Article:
2013 Simon Prize

APAM faculty, staff, and students gathered in the APAM Department for the 2013 Simon Prize award presentation and reception on Monday, May 20, 2013, at 1:30 PM. Photo (left-right): Prof. Aron Pinczuk, Dr. Jane Faggen, Dr. Monica Chahal, and Prof. I.C. Noyan

Photos of the 2013 Award Ceremony

2013 Award Winner - Dr. Monica Chahal

The Robert Simon Memorial Prize is awarded annually by the APAM Department to the graduate student who has completed the most outstanding dissertation. This year's winner is Dr. Monica Chahal.

Dr. Chahal received her M.Sc. in Physics from Panjab University, India in May 2004. After graduation, she spent a year as a Research Assistant at Panjab University and worked on Supersymmetric Grand Unified Theory in High Energy Physics. In September 2005, she joined Temple University as a Teaching Lab Assistant where she worked for a year. She started her studies at Columbia University as a Ph.D. student in the APAM Department (Material Science and Engineering) in September 2006 and completed her M.S. degree in May 2008. She joined Prof. James Im’s group in May 2007 as a Graduate Research Assistant to study beam-induced crystallization of thin Si films.

Her Ph.D. thesis, “Mixed-phase Solidification of thin Si films on SiO2,” proposed a new unique method that can produce defect-free, large-grain polycrystalline Si films with strong (100)-surface texture (>99%) on SiO2. Such a combination of microstructural attributes makes the resulting MPS material well-suited for high-performance electronic and photovoltaic applications. She used laser and flash-lamp annealing systems to melt and solidify thin Si films and studied the resulting microstructure using various analytical tools. An in situ microscopic viewing system to directly observe and understand melting and solidification during the MPS process was employed. In the course of her thesis, she identified the optimal processing conditions for obtaining such a microstructure, as well as the physical factors that control the process. Based on experimental observations, she proposed a thermodynamic model to explain the microstructural evolution and extracted the hierarchical order of the Si/SiO2 interfacial energies as a function of grain orientation, which is otherwise difficult to measure experimentally.

In her undergraduate studies, Monica was awarded gold medal for her outstanding academic achievement. While at Columbia, she worked in close collaboration with Interuniversity Microelectronics Centre (IMEC, Belgium) and National Renewable Energy Laboratory (NREL, Colorado) on various projects to obtain high-efficiency thin-Si-film solar cells. She published four papers including one in the Journal of Crystal Growth, and two others in IEEE PVSC. She also presented at many material science/solar cell conferences where her work was nominated three times as one of the top ten presentations. She is currently working as a Senior Reliability Engineer at Intel Corporation in Oregon.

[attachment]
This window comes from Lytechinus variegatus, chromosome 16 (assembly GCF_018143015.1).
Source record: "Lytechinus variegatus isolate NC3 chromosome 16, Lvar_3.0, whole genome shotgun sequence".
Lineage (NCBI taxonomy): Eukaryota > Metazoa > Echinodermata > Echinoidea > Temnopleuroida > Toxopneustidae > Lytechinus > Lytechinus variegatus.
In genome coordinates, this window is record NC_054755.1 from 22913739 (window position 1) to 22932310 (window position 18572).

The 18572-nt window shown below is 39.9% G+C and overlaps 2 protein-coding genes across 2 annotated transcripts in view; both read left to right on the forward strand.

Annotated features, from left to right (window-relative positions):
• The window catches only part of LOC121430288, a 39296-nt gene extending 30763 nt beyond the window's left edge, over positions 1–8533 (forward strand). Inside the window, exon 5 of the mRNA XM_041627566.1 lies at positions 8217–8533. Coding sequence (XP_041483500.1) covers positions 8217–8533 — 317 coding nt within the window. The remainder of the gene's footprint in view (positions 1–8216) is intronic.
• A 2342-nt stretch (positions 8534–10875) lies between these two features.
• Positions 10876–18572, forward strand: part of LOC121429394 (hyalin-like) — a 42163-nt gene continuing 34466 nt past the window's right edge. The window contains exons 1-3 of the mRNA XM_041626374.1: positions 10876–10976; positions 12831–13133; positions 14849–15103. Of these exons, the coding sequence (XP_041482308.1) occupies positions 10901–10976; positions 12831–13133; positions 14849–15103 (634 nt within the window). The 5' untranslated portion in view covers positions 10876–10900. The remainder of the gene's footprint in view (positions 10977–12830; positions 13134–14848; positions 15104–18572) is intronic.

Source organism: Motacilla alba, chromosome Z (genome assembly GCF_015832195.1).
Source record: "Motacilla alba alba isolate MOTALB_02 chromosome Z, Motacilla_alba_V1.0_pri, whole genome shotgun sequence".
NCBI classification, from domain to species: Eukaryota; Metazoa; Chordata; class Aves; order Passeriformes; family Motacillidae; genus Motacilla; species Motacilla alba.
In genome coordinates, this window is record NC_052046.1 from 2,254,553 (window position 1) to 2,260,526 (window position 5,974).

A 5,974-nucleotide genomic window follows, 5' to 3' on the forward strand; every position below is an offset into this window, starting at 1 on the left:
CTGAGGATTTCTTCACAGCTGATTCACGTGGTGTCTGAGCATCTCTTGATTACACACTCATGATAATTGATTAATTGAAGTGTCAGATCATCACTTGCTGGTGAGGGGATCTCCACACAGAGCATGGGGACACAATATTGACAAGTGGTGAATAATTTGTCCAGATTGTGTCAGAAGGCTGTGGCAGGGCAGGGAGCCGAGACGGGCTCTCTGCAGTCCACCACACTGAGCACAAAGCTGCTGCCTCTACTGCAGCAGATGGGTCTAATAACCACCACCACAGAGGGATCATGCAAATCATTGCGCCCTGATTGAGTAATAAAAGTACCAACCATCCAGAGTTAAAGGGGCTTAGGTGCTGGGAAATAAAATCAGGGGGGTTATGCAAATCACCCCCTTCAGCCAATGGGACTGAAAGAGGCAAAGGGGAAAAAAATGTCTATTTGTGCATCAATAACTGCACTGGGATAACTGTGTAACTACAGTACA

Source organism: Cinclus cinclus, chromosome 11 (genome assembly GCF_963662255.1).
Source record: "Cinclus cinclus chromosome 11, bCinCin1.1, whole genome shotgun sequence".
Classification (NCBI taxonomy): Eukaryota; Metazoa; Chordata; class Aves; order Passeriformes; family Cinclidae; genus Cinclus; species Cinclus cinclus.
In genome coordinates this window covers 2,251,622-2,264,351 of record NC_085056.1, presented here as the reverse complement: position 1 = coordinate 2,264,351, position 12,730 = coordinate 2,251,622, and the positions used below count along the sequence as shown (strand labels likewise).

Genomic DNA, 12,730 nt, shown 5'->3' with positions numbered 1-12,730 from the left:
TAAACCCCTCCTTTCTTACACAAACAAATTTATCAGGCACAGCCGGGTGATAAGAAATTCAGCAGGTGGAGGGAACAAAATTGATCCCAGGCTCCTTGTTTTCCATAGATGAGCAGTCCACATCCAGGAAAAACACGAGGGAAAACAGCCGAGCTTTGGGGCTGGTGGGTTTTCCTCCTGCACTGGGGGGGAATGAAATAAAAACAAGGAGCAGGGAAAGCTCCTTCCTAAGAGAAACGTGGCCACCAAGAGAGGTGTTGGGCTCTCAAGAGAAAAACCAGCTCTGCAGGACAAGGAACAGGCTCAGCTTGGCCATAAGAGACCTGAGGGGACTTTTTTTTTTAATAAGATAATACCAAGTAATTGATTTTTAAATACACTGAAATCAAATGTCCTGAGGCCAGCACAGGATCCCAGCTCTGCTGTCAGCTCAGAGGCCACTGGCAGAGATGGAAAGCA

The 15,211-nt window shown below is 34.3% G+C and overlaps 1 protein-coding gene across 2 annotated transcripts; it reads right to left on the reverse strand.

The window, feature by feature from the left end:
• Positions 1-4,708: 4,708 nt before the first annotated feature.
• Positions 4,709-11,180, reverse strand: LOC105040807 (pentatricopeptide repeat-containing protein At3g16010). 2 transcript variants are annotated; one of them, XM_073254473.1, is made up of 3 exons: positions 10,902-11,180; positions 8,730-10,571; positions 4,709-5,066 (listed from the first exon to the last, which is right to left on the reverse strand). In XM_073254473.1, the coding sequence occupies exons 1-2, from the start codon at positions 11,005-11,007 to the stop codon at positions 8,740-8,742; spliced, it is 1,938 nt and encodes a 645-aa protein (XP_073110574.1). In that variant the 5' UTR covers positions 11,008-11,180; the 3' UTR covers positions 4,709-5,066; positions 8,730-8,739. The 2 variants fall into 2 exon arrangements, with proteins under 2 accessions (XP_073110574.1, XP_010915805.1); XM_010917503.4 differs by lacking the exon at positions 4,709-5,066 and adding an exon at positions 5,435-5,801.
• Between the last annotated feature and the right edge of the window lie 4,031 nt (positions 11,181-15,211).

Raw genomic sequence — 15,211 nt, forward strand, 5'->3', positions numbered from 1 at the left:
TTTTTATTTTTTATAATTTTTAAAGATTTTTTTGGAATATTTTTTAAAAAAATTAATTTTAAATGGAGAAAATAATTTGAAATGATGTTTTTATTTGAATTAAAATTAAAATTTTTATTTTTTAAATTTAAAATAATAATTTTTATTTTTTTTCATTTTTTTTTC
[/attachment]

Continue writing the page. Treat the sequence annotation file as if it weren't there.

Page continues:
History of the Simon Prize

Robert Simon (December 25, 1919–February 11, 2001) received a B.A. degree cum laude in classics from the City College of New York in 1941, where he was elected to Phi Beta Kappa, and an M.A. in mathematics from Columbia University in 1949. Between 1941 and 1944, Mr. Simon was a lieutenant in the United States Armed Forces serving in England, France, and Italy. He participated in the D-Day operation as a navigator for a plane that dropped paratroopers in the vicinity of Omaha Beach. General Dwight Eisenhower personally shook his hand and wished him well the night before the D-Day assault.

Mr. Simon, who was born and lived in New York City, spent a lifetime making valuable contributions to the field of computer science. Starting in 1953, he worked for 15 years at Sperry's Univac Division in various capacities including marketing, planning, systems engineering, systems programming, and information services. He also spent a year working at the Fairchild Engine Division as director of the Engineering Computer Group. He personally directed the establishment of several company computer centers at sites throughout the United States. Between 1969 and 1973, he was a partner with American Science Associates, a venture capital firm. Mr. Simon was a founder and vice president of Intech Capital Corporation and served on its board from 1972 to 1981 and a founder and member of the board of Leasing Technologies International, Inc. from 1983 until his retirement in 1995.

The prize was established in 2001 by Dr. Jane Faggen with additional support from friends and relatives of Mr. Simon. Due to the generosity of Dr. Faggen, the prize will be doubled next year.


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